Sam Glaser is a popular composer and performer of soulful Jewish music. He is a deeply insightful Orthodox Jew and has just authored his first book called The Joy of Judaism. Named one of the top ten Jewish artists in the U.S. by Moment Magazine, Glaser tours annually on a fifty-city concert tour. He has a global reach; his tours bring him to Australia, Europe, and Asia and throughout Israel, making him a unique ambassador for the Israeli cause. He lives in Los Angeles with his wife and three children.
Q: What age were you when you started singing and performing? How did it all start?
I was born into a musical family. My mom is a pianist and my dad plays the trumpet. After dinner, we would go to the piano and sing with all of our relatives. I wanted to make those piano hammers jump around as my mother did. I love singing and harmonizing and encouraging other people to sing.
I must admit I’m a bit of a ham. I have been performing since I was a toddler for anyone who would listen. I started writing songs when I was seven years old. I made my first album when I was eleven and started my first band in high school.
In my 20’s, I started taking on Shabbat and mitzvot and was inspired to write Jewish music. These songs were answering a spiritual call that I was hearing. I felt this urgent need to help awaken my fellow Jews to the power of their heritage and inspire them. My breakthrough song in the Jewish world was Hineni, written for a fundraiser album to help Soviet émigrés.
Q: What do you see as your purpose in life?
I think that I have a deep connection with Hashem. I feel that Hashem loves me and is with me all the time. So, when I am singing about G-d, it is very personal and real for me. What I try to do is take that deep love and connection that I have naturally, expressing what is in my own heart to help others get that same sense of connection. Every move we make towards Hashem benefits us and all our fellow humans, inevitably making the world a more joyful place.
Q: Tell us about your new book The Joy of Judaism.
The Joy of Judaism is a practical guide to powerful spiritual living and is filled with stories, humor, and insight. It’s a seventy-chapter overview of the various aspects of Jewish life, from holidays to rituals, lifecycle events to affiliation, which serves to bring life satisfaction and a peaceful planet. I include various adventures from the road to demonstrate the continuous presence of Hashem behind the scenes. Thankfully, it became a #1 Amazon bestseller in Jewish Life and has been excerpted in hundreds of publications.
Q: According to Jewish Music Group Online, you are considered to be the hardest working man in Jewish music today. With over 25 albums produced, along with your annual tour which plays for over 100,000 fans, what drives you?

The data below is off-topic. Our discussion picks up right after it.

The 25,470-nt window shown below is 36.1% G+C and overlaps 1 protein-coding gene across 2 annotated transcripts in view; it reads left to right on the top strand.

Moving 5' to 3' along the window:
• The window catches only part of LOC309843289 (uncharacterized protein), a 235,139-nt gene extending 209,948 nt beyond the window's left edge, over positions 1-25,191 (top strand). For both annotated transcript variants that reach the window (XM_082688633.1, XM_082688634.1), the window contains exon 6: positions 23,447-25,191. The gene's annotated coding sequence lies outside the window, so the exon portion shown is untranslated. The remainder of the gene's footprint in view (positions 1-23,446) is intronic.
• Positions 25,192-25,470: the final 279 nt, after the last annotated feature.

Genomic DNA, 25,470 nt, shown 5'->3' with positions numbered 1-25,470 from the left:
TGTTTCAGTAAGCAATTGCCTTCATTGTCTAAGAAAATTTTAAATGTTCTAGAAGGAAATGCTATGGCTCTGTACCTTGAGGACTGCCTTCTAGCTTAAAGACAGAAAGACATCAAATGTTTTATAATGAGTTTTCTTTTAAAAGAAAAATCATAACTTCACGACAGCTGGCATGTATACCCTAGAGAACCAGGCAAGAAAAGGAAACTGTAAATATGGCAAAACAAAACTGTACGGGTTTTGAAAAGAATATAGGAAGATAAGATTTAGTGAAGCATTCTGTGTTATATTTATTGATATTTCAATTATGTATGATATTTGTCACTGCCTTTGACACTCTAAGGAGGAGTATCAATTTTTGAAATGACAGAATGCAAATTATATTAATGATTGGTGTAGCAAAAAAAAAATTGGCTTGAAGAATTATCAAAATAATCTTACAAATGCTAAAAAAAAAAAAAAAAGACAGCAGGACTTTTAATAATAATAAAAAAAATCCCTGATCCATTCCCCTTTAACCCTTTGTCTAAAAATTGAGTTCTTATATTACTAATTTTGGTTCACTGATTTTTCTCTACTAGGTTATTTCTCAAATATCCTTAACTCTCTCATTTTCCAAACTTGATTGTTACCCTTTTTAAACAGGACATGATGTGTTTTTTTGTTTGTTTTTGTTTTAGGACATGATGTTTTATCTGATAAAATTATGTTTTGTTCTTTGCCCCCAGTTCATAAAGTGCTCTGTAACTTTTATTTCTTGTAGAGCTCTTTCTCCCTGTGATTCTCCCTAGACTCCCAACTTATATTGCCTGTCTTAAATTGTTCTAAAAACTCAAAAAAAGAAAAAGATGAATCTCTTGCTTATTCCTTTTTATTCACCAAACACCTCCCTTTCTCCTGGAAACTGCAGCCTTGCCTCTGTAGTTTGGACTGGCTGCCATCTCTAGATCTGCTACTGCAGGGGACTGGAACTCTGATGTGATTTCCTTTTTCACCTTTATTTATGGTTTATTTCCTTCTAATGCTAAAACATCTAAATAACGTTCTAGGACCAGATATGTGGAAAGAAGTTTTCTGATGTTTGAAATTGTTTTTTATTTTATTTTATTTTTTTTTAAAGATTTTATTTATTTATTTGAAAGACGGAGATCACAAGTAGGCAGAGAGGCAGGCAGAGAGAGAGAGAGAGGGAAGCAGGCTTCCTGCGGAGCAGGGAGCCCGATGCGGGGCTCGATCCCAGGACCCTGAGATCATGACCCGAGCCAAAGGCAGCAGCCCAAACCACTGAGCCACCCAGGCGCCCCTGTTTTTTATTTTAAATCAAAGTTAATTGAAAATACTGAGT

I am driven because I love being with people. Singing with people, teaching, encouraging, laughing. I love seeing them smile, seeing them grow. That gives me the greatest nachas.
Q: Please tell us about your religious journey.
I grew up in the Conservative movement of Judaism. I recognized that most of my peers saw Judaism as good food, like rugelach and bagels, and lots of guilt. The more I learned, the more I recognized that, as we say in our prayers, the Torah and mitzvot are our “life and length of our days.” I met amazing role models and discovered vibrant Jewish communities where 24/7 Jewish life was a celebration. It filled my heart and soul so much that I decided to not just talk about Judaism but actually take on mitzvot in baby steps.
Q: Nietzsche once said, “What doesn’t kill you makes you stronger.” What in your life experience could this statement be applied to? What difficulty did you overcome?
One difficulty I faced in my LA public school was feeling like I didn’t fit in. I was craving acceptance and trying to fit in with the various cliques. It was very hard for me and I silently suffered. Things got especially tough in high school since I felt small and didn’t think I was ready physically to be in that environment. My growth spurt didn’t kick in until I was finishing 11th grade. I was always the “little guy” and felt left out.
My high school experience gave me a sense of humility and an ability to resonate with people who feel they are not good enough in some way. Perhaps because I, too, have gone through this, I am able to empathize and help them find a way out of it.
Q: What albums are you working on?
Lots of new music for my clients in my recording studio. Thankfully, even with the virus, the studio has stayed busy. I currently have five albums of my own in the works right now. The one that is about to come out is a new musical for families called Hatikvah the Musical. I will star with a multi-generational cast around the US, as soon as live music is feasible. The way it works is kids will be studying it in their Hebrew schools and day schools as part of their Israel education module. After they have worked on the material for a few months, I show up in town, do a dress rehearsal with this ad hoc local kids’ choir and the local actors and put on a show for the whole community. It’s following the model of my Kol Bamidbar project, a musical based on the Five Books of Moses, which has launched in over forty cities around the country.
I have another album called The Power of the Soul, a dozen neshama-based songs that communicate closeness with the Creator.
My new Joy of Shabbat album will be the first of a series related to my book, The Joy of Judaism. It features all-new music I have written and produced based on celebrating Shabbat.
And finally, still in production is the Glaser Family Shabbat Experience. Since my immediate and extended family loves singing around the Shabbat table, the album chronicles sweet harmony-intensive versions of the classic Shabbat songs.
(Sam Glaser’s downloads and CDs are available at www.samglaser.com)